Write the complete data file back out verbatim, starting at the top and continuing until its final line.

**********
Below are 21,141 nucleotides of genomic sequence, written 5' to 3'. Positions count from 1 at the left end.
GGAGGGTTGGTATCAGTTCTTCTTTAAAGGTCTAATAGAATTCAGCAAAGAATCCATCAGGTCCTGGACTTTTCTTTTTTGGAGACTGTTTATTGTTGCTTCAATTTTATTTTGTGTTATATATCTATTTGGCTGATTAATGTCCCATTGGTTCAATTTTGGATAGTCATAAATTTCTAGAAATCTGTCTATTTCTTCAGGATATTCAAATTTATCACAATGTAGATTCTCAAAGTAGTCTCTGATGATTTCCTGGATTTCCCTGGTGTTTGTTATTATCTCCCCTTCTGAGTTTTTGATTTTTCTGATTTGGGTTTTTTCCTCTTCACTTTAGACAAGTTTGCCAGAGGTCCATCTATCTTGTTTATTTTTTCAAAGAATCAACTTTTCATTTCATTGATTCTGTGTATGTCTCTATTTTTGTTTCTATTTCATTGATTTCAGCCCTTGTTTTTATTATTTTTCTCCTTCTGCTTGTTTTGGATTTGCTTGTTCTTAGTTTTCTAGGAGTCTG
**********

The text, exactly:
Below are 21,141 nucleotides of genomic sequence, written 5' to 3'. Positions count from 1 at the left end.
GGAGGGTTGGTATCAGTTCTTCTTTAAAGGTCTAATAGAATTCAGCAAAGAATCCATCAGGTCCTGGACTTTTCTTTTTTGGAGACTGTTTATTGTTGCTTCAATTTTATTTTGTGTTATATATCTATTTGGCTGATTAATGTCCCATTGGTTCAATTTTGGATAGTCATAAATTTCTAGAAATCTGTCTATTTCTTCAGGATATTCAAATTTATCACAATGTAGATTCTCAAAGTAGTCTCTGATGATTTCCTGGATTTCCCTGGTGTTTGTTATTATCTCCCCTTCTGAGTTTTTGATTTTTCTGATTTGGGTTTTTTCCTCTTCACTTTAGACAAGTTTGCCAGAGGTCCATCTATCTTGTTTATTTTTTCAAAGAATCAACTTTTCATTTCATTGATTCTGTGTATGTCTCTATTTTTGTTTCTATTTCATTGATTTCAGCCCTTGTTTTTATTATTTTTCTCCTTCTGCTTGTTTTGGATTTGCTTGTTCTTAGTTTTCTAGGAGTCTG